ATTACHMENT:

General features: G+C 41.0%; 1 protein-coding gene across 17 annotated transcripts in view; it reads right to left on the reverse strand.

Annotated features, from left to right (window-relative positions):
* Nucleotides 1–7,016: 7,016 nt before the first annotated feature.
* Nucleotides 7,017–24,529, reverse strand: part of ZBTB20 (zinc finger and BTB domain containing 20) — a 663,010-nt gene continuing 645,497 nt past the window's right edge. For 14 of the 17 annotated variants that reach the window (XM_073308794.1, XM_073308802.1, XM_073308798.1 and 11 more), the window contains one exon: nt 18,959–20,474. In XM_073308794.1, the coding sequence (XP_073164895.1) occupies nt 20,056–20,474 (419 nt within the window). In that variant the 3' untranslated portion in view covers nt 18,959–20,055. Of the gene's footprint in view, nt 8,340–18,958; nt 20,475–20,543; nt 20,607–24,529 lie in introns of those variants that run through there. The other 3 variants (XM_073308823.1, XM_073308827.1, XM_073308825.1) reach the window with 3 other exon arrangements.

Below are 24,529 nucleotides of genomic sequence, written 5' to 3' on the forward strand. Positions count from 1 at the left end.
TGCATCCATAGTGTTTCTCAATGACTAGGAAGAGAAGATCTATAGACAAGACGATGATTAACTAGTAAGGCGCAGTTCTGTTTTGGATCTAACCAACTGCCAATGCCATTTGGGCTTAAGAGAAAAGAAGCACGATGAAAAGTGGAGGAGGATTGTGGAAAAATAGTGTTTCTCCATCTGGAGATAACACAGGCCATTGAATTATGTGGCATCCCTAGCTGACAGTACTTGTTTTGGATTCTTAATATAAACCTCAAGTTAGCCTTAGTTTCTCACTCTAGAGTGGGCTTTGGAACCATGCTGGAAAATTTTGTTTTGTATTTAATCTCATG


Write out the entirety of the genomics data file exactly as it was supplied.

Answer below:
General features: G+C 41.0%; 1 protein-coding gene across 17 annotated transcripts in view; it reads right to left on the reverse strand.

Annotated features, from left to right (window-relative positions):
* Nucleotides 1–7,016: 7,016 nt before the first annotated feature.
* Nucleotides 7,017–24,529, reverse strand: part of ZBTB20 (zinc finger and BTB domain containing 20) — a 663,010-nt gene continuing 645,497 nt past the window's right edge. For 14 of the 17 annotated variants that reach the window (XM_073308794.1, XM_073308802.1, XM_073308798.1 and 11 more), the window contains one exon: nt 18,959–20,474. In XM_073308794.1, the coding sequence (XP_073164895.1) occupies nt 20,056–20,474 (419 nt within the window). In that variant the 3' untranslated portion in view covers nt 18,959–20,055. Of the gene's footprint in view, nt 8,340–18,958; nt 20,475–20,543; nt 20,607–24,529 lie in introns of those variants that run through there. The other 3 variants (XM_073308823.1, XM_073308827.1, XM_073308825.1) reach the window with 3 other exon arrangements.

Below are 24,529 nucleotides of genomic sequence, written 5' to 3' on the forward strand. Positions count from 1 at the left end.
TGCATCCATAGTGTTTCTCAATGACTAGGAAGAGAAGATCTATAGACAAGACGATGATTAACTAGTAAGGCGCAGTTCTGTTTTGGATCTAACCAACTGCCAATGCCATTTGGGCTTAAGAGAAAAGAAGCACGATGAAAAGTGGAGGAGGATTGTGGAAAAATAGTGTTTCTCCATCTGGAGATAACACAGGCCATTGAATTATGTGGCATCCCTAGCTGACAGTACTTGTTTTGGATTCTTAATATAAACCTCAAGTTAGCCTTAGTTTCTCACTCTAGAGTGGGCTTTGGAACCATGCTGGAAAATTTTGTTTTGTATTTAATCTCATG